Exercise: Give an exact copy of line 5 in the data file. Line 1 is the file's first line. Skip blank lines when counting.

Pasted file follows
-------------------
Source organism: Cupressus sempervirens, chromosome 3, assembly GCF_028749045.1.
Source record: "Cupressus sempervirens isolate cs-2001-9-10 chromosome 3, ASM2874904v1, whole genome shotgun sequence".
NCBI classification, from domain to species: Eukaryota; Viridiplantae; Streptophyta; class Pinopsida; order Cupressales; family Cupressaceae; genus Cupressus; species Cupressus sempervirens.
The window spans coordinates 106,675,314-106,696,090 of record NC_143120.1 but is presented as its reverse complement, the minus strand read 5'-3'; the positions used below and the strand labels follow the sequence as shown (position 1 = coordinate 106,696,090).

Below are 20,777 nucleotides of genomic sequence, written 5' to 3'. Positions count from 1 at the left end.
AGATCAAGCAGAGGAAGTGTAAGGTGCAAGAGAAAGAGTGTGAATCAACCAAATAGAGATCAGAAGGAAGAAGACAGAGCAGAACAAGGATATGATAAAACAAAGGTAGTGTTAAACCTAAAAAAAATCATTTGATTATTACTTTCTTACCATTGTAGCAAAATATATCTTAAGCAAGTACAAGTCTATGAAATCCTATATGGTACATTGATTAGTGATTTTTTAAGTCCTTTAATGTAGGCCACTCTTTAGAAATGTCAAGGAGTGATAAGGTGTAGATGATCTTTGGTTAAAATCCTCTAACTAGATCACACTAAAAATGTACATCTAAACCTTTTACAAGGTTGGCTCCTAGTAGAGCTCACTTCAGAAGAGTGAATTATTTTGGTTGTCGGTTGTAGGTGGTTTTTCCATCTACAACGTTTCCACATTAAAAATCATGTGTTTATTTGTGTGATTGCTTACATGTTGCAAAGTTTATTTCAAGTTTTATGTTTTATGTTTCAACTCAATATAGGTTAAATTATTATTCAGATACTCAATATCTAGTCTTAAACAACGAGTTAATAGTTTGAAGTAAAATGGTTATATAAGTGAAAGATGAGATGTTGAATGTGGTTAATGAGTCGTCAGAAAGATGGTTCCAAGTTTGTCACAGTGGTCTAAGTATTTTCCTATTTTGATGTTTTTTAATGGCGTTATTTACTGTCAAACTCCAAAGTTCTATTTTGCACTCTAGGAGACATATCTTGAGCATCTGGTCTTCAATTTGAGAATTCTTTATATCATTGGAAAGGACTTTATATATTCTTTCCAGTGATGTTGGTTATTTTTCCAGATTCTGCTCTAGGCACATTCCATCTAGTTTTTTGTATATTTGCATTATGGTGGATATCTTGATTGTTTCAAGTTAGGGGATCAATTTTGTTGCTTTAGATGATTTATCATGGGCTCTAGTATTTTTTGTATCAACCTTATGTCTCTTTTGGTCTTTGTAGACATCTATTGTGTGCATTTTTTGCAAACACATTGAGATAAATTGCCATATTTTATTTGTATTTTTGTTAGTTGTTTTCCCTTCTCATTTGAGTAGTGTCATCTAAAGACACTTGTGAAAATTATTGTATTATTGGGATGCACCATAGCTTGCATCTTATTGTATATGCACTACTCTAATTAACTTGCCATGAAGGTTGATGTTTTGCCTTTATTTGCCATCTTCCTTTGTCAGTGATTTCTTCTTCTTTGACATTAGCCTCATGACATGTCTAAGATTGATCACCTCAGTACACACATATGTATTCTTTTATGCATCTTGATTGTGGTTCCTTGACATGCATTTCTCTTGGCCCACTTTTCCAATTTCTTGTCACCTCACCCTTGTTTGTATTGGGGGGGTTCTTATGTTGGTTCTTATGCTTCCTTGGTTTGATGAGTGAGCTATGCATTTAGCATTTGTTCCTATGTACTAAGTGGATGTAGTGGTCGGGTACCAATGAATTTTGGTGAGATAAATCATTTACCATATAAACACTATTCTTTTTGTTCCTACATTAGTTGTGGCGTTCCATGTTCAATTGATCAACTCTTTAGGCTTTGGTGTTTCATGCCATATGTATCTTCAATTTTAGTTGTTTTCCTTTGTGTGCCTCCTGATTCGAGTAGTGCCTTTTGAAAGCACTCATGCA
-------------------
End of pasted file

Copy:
Below are 20,777 nucleotides of genomic sequence, written 5' to 3'. Positions count from 1 at the left end.